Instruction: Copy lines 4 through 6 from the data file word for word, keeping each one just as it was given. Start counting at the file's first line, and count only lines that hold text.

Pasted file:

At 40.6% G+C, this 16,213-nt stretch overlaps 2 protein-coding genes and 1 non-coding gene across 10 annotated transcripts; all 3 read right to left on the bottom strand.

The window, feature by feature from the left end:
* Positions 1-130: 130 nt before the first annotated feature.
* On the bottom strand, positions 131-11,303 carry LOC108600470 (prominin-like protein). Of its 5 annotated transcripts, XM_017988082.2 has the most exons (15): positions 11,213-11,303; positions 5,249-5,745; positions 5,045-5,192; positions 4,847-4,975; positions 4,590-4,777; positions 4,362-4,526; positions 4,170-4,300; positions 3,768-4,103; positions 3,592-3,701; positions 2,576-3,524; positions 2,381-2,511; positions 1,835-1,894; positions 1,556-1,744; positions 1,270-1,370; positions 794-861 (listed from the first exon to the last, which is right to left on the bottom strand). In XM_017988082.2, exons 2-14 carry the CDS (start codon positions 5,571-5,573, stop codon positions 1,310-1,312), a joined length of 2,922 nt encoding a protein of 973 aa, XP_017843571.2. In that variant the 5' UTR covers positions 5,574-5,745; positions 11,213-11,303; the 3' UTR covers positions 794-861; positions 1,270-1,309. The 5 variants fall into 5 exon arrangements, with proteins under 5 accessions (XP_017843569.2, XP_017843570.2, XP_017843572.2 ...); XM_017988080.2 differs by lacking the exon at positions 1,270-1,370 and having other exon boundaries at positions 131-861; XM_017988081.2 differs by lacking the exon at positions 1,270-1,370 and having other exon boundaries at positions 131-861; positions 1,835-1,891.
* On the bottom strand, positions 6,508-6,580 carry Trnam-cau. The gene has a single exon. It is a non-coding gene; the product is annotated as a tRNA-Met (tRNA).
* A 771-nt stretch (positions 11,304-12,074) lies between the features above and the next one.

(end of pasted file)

* On the bottom strand, positions 131-11,303 carry LOC108600470 (prominin-like protein). Of its 5 annotated transcripts, XM_017988082.2 has the most exons (15): positions 11,213-11,303; positions 5,249-5,745; positions 5,045-5,192; positions 4,847-4,975; positions 4,590-4,777; positions 4,362-4,526; positions 4,170-4,300; positions 3,768-4,103; positions 3,592-3,701; positions 2,576-3,524; positions 2,381-2,511; positions 1,835-1,894; positions 1,556-1,744; positions 1,270-1,370; positions 794-861 (listed from the first exon to the last, which is right to left on the bottom strand). In XM_017988082.2, exons 2-14 carry the CDS (start codon positions 5,571-5,573, stop codon positions 1,310-1,312), a joined length of 2,922 nt encoding a protein of 973 aa, XP_017843571.2. In that variant the 5' UTR covers positions 5,574-5,745; positions 11,213-11,303; the 3' UTR covers positions 794-861; positions 1,270-1,309. The 5 variants fall into 5 exon arrangements, with proteins under 5 accessions (XP_017843569.2, XP_017843570.2, XP_017843572.2 ...); XM_017988080.2 differs by lacking the exon at positions 1,270-1,370 and having other exon boundaries at positions 131-861; XM_017988081.2 differs by lacking the exon at positions 1,270-1,370 and having other exon boundaries at positions 131-861; positions 1,835-1,891.
* On the bottom strand, positions 6,508-6,580 carry Trnam-cau. The gene has a single exon. It is a non-coding gene; the product is annotated as a tRNA-Met (tRNA).
* A 771-nt stretch (positions 11,304-12,074) lies between the features above and the next one.